Gina McCarthy,

Administrator.

For the reasons stated in the preamble, title 40, chapter I, of the Code of Federal Regulations is proposed to be amended as follows:

begin regulatory text

PART 60—STANDARDS OF PERFORMANCE FOR NEW SOURCES Back to Top

1.The authority citation for part 60 continues to read as follows:

Authority:

42 U.S.C. 7401-7671q.

end regulatory text

Subpart A—GENERAL PROVISIONS Back to Top

begin regulatory text

2.Section 60.17 is amended by:

a. Adding paragraphs (a)(109) through (a)(115); and

b. Adding paragraph (p) to read as follows:

§ 60.17 Incorporations by reference.

* * * * *

(a) * * *

(109) ASTM E871-82 (2006), Standard Test Methods for Moisture Analysis of Particulate Wood Fuels, IBR approved for appendix A: Method 5H and Method 28.

(110) ASTM E2515-10, Standard Test Method for Determination of Particulate Matter Emissions Collected by a Dilution Tunnel, IBR approved for § 60.534(c), § 60.5476(b) and § 60.5488(b).

(111) ASTM E2779-10, Standard Test Method for Determining Particulate Matter Emissions from Pellet Heaters, IBR approved for § 60.534(a)(2).

(112) ASTM E2618-13 Standard Test Method for Measurement of Particulate Matter Emissions and Heating Efficiency of Outdoor Solid Fuel-Fired Hydronic Heating Appliances, IBR approved for § 60.5476(a)(2).

(113) ASTM E2780-10, Standard Test Method for Determining Particulate Matter Emissions from Wood Heaters, IBR approved for § 60.534(a)(2).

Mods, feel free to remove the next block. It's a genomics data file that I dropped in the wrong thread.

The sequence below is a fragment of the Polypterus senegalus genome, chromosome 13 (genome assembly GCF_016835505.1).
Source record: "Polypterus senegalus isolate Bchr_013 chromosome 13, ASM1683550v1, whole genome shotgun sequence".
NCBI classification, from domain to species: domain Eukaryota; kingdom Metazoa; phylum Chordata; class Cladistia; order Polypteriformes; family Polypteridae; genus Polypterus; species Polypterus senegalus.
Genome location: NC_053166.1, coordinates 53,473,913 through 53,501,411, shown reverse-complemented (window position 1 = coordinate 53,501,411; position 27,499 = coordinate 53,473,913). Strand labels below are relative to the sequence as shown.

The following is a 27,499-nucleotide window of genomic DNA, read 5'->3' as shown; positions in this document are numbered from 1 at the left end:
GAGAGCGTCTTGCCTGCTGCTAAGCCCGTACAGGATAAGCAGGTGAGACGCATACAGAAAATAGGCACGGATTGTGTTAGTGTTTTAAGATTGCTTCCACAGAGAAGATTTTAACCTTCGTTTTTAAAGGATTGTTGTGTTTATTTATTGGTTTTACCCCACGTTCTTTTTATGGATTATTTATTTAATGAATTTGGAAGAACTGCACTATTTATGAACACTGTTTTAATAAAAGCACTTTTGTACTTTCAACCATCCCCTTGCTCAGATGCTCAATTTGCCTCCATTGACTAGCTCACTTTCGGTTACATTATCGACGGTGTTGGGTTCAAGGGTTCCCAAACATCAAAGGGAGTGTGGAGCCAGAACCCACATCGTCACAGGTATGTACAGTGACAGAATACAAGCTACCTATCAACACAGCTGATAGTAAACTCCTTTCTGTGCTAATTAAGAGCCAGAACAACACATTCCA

(114) ASTM E2817-11, Standard Test Method for Test Fueling Masonry Heaters, IBR approved for § 60.5488(a).

(115) ASTM WK26558, New Specification for Calculation Method for Custom Designed, Site Built Masonry Heaters, IBR approved for § 60.5488(c)(1).

* * * * *

(p) This material is available for purchase from the Canadian Standards Association (CSA) at http://shop.csa.ca/en/canada/fuel-burning-equipment/b4151-10/invt/27013322010/.

(1) CSA B415.1-10, Performance Testing of Solid-fuel-burning Heating Appliances, IBR approved for § 60.534(d) and § 60.5476(c) and (d).

(2) [Reserved]

3.Revise subpart AAA to read as follows:

end regulatory text

Subpart AAA—Standards of Performance for New Residential Wood Heaters Back to Top

§ 60.530 Am I subject to this subpart?

(a) You are subject to this subpart if you operate, manufacture, sell, offer for sale, import for sale, distribute, offer to distribute, introduce, or deliver for introduction, into commerce in the United States, an affected wood heater specified in paragraphs (a)(1) or (a)(2) of this section: